One cyber training firm hopes so: its many predictions include ‘nuclear’ ransomware 3.0, metamorphic malware, and the rise of dark-economy mergers.

In the year ahead, three trends are expected in the Asia Pacific region, as security awareness advocate Jacqueline Jayne of KnowBe4 explained.

In terms of security awareness, Jayne noted that many of cybersecurity e-conferences in the region had a greater focus on the ‘human element’ of cybersecurity than in 2020.  This is expected to remain in a positive direction in 2022. Maybe that will be the year that company-wide KPIs related to cybersecurity expectations (training, behavior and reporting) will be implemented.

In terms of global skills shortages, the world should and may move away from the focus on Science, Technology, Engineering and Math, and instead embrace the emphasis on ‘cyber life skills’.  As the general public begins to understand Industry 4.0 there will be greater opportunities for non-technical people to move into the field of cybersecurity.

In terms of the general cybersecurity landscape, there will continue to be a silo mentality (“cybersecurity is IT’s responsibility”) plus lack of internal collaboration in most organizations globally. Until everyone accepts that cybersecurity is everyone’s responsibility, we will see the same results of the previous years—with cyberattacks increasing in quality and quantity.

For the cybersecurity landscape the firm’s global team of security awareness advocates predict nine trends are heading our way:

  1. Nuclear Ransomware 3.0
    Ransomware gangs are morphing into ‘everything gangs’. Instead of just doing ransomware and data exfiltration, they are doing crypto-mining, botnet creation, DDoS attacks, etc. The attack gangs of the future will look at every new victim as a pot of gold and try to figure out what to do and in which order to maximize financial value extraction.
  2. New metamorphic malware
    A new dangerous and persistent malware family called Tardigrade is a new strain of Windows malware. It can constantly adapt to avoid detection and was first found targeting the biotech industry, including the infrastructure behind vaccine manufacturing, according to security researchers. This ‘metamorphic’ ability prevents the malware from leaving a consistent signature behind, making it very hard for programs to spot. It contains the sneaky ability to spread both via phishing emails and USB devices.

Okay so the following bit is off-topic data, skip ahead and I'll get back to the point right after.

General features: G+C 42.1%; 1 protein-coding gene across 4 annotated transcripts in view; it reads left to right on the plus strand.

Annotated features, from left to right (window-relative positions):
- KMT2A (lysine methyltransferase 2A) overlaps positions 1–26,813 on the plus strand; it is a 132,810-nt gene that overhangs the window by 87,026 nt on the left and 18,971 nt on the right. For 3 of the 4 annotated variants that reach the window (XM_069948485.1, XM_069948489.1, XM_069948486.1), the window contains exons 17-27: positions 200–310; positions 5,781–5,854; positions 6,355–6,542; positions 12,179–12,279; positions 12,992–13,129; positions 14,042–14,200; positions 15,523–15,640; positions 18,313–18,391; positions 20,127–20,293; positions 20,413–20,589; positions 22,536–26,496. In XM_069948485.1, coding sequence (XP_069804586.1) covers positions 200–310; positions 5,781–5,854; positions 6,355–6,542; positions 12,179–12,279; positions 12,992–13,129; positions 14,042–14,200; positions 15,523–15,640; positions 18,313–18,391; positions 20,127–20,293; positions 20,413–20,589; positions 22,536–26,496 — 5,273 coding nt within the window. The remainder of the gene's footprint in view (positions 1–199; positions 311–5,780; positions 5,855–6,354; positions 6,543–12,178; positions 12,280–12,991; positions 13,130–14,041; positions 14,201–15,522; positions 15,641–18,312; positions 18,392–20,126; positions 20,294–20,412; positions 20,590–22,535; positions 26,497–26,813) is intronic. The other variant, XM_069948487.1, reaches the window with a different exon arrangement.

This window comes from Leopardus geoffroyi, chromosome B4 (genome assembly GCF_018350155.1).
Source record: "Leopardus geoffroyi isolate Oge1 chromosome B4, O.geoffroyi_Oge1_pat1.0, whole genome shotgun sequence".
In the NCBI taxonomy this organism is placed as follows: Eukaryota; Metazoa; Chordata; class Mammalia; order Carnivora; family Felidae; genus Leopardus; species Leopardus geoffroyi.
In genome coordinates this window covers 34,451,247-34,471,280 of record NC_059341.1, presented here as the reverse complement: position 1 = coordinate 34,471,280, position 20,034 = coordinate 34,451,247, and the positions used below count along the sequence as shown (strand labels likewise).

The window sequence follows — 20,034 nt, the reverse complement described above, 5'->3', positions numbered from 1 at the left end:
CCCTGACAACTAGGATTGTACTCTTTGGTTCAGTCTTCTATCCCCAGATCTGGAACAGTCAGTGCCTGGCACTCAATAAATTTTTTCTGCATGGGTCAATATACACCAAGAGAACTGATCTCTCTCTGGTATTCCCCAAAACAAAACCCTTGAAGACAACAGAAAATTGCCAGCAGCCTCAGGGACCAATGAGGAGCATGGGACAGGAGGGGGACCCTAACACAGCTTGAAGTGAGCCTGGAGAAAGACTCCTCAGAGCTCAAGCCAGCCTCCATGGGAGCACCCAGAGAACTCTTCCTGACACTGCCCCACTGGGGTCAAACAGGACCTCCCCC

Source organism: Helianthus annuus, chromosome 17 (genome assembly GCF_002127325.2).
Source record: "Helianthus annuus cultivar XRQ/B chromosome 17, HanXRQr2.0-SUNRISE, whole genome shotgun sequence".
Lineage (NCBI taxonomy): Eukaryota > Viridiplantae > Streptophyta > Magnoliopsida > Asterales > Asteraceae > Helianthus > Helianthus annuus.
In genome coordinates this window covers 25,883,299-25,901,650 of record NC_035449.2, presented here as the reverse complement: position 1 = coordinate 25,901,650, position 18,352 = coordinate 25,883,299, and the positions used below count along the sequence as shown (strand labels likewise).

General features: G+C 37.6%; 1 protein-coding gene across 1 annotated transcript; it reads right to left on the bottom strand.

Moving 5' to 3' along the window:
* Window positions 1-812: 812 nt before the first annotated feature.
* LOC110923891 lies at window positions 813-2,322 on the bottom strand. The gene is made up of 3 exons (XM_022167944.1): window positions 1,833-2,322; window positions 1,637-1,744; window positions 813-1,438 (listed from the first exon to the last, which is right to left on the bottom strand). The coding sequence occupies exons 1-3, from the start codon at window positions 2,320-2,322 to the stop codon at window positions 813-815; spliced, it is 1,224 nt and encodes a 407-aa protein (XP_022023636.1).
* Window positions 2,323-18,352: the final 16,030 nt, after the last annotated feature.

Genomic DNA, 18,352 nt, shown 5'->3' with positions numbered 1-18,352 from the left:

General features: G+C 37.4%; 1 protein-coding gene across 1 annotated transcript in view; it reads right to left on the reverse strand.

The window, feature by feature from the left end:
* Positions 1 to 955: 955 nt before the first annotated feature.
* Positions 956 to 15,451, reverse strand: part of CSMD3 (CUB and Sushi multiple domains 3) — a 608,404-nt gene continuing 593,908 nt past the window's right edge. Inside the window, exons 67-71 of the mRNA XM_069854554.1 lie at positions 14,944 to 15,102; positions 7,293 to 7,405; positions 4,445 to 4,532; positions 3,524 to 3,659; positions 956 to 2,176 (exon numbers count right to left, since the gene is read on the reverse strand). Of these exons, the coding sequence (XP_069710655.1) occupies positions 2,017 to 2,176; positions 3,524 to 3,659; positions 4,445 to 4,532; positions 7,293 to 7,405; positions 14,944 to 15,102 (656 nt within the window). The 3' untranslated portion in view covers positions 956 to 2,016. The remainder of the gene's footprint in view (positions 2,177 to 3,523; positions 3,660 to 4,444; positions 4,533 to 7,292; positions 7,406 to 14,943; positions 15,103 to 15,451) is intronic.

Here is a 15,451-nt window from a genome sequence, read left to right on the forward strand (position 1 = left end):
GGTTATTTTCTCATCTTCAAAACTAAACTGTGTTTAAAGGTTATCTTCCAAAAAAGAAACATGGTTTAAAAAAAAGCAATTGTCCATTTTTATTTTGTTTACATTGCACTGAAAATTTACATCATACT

3. Virtually Pwned
    Meta, (formerly known as Facebook) will entice masses to join the Metaverse. This will spawn a rush to establish dominance in the virtual world. As a result, hackers will also be drawn into this world, and we will see virtual attacks against both individuals and organizations. We will see an explosion of bad things happen to people and resources in the virtual world: virtual looting, virtual theft, account takeovers and more creative criminal exploits. 
  4. Political/Financial circuses from deep fakes disinformation
    In 2022, we will see a coordinated disinformation campaign that will rely heavily on deep fakes and manipulated footages to cause political/financial circuses. Deep fakes could be used to manipulate a certain political party’s views by stating false opinions, promises or beliefs of a particular candidate. This could cause a chain reaction of certain organizations pulling funds from a political campaign based on statements made by the deep fake.  
  5. Attacks against cryptocurrencies will hit real world economies
    A major cryptocurrency will be attacked, causing billions of dollars in lost value either through direct theft or in value loss. Many individuals and organizations will be severely impacted and it will be referred to as the Black Crypto Day.
  6. Major EU utility provider will be crippled in a novel way other than via ransomware
    Most likely somewhere in Eastern Europe, we will see some bad actors cut off the power grid, gas and water systems. Then we will watch in horror as phones, tablets and laptop batteries die, and hackers will hand out an olive branch that many will be ready to accept, but at what cost? 
  7. Someone will hack back bad actors and trigger an international incident 
    An overly eager security researcher will think they have identified the culprit behind a major attack. In an act of retaliation, they will hack back, only to discover they did not attribute the attack correctly. This will cause a major international incident and the organization responsible will be placed under extreme scrutiny.
  8. The rise of Dark Economy mergers and acquisitions 
    Many criminal gangs have become extremely wealthy. In fact, some shady organizations are large enough to be listed on a stock exchange. So, we will see a more formalized dark economy emerge with some M&A activity taking place as some gangs will look to cash-in by selling their organization while others look to grow in capability and reach.   
  9. When AI goes wrong In 2022
    We will see the first wave of intelligent attack bots. The future is ‘good threat hunting bots’ versus ‘bad bots’—and the best algorithm wins.

According to Stu Sjouwerman, CEO, KnowBe4: “I think we are starting to see more of a focus on the human element, including human behavior, of cybersecurity protection measures. This is a positive shift in direction because people can implement all of the technical tools and controls in the world, but if they do not focus their efforts on the human layer of security, they are going to run into challenges. At the end of the day, a strong security culture is what truly matters and what we will see organizations focused on as we move into 2022.”